Tet Nguyen Dan, or, Tet Holiday, is the largest public holiday in Vietnam. It is also called Vietnamese New Year and is by far the most popular holiday and marks the beginning of Spring. The Year of the Tiger, 2022, will end and make way for the Year of the Cat, 2023.
By the time we get to November, everyone starts to think about Tet. Yes, get over it, Christmas is not a thing here in Vietnam. You may see decorations and some hotels might have Christmas Lunch Buffets, but the vast majority of Vietnamese people are focussing on their biggest national holiday.
What is Tet?
Well, simply put, Tet is New Year. It is a festival to celebrate the coming of Spring. As such, there is much symbolism of new life, new beginnings attached to it and a great deal of tradition that seeks to give the best luck to families at this time. At this time of year people try extra hard to avoid offending or bringing bad luck to others as well as seek ways to increase the fortune that falls their way.
Many people worldwide will refer to the celebration as ‘Chinese New Year’ but that is seen as slightly ignorant or offensive here in Vietnam and the term ‘Tet’, ‘Lunar new New Year’ or ‘Vietnamese New Year’ are preferred.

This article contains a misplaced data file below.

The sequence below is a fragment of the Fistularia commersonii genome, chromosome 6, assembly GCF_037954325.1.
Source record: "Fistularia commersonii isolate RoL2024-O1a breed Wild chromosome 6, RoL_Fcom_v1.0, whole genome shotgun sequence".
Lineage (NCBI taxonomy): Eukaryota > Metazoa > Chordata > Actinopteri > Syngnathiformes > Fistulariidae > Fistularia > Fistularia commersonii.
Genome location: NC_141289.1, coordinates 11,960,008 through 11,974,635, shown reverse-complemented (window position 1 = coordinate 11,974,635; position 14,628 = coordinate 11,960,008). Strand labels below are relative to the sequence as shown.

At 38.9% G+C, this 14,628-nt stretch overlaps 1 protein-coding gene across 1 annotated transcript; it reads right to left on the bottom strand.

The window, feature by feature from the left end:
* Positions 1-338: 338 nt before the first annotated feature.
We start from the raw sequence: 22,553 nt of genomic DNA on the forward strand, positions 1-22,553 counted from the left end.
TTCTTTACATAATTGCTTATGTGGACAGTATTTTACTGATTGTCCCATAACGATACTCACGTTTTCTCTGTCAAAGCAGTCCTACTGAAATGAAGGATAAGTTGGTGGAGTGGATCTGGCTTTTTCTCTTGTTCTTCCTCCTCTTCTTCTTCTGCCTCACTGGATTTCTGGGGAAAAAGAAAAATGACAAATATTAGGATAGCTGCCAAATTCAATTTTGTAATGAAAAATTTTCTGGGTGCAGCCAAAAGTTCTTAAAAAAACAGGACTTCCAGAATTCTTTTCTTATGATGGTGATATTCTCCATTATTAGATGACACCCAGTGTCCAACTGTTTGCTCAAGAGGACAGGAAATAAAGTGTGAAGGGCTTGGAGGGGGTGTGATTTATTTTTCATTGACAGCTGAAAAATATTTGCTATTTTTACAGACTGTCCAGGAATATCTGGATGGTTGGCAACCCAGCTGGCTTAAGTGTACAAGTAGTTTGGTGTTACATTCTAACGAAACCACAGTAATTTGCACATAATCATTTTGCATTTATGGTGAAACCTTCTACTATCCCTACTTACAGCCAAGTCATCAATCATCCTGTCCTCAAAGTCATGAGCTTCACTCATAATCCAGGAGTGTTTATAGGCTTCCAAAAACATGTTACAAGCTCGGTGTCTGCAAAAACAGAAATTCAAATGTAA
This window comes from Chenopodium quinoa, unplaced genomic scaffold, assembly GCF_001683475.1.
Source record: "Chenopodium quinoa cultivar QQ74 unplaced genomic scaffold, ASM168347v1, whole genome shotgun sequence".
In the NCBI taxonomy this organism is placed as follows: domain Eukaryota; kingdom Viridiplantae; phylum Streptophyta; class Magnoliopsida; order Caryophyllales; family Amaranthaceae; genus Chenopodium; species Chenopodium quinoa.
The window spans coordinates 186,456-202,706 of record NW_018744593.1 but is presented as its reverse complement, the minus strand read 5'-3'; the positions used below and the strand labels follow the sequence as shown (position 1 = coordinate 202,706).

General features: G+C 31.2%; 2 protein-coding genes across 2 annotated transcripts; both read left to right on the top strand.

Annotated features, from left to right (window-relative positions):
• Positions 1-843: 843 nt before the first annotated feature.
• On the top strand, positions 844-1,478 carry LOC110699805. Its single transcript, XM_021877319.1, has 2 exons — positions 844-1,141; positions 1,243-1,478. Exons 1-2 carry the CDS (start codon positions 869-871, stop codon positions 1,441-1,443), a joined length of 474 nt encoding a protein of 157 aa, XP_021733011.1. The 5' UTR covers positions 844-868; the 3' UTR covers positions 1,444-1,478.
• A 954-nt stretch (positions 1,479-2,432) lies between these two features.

When is Tet Holiday in 2023?
Now, Tet is held on the 1st day of the 1st month of the Lunar Calendar. This day will shift on the Solar Calendar (the one used all over the world and that you are used to) from late January to mid February depending on how the two calendars align.
This next Tet will be on the 22nd January, 2023 (solar calendar). It is a Sunday. The Saturday night before will be New Year’s Eve (Dem Giao Thua). Sunday, and the next four days, until 26th January (solar calendar) will be New Year’s Day and New Year’s holiday and are collectively called Tet Nguyen Dan.
Note that in 2023 New Year’s Eve and New Year’s Day fall on a Saturday and Sunday respectively. Therefore, the 25th and 26th of January have been added to the usual 3 day holiday.
There is a great deal of preparation that takes place in the run up to Tet. This will generally start in earnest around 1 month before the New Year.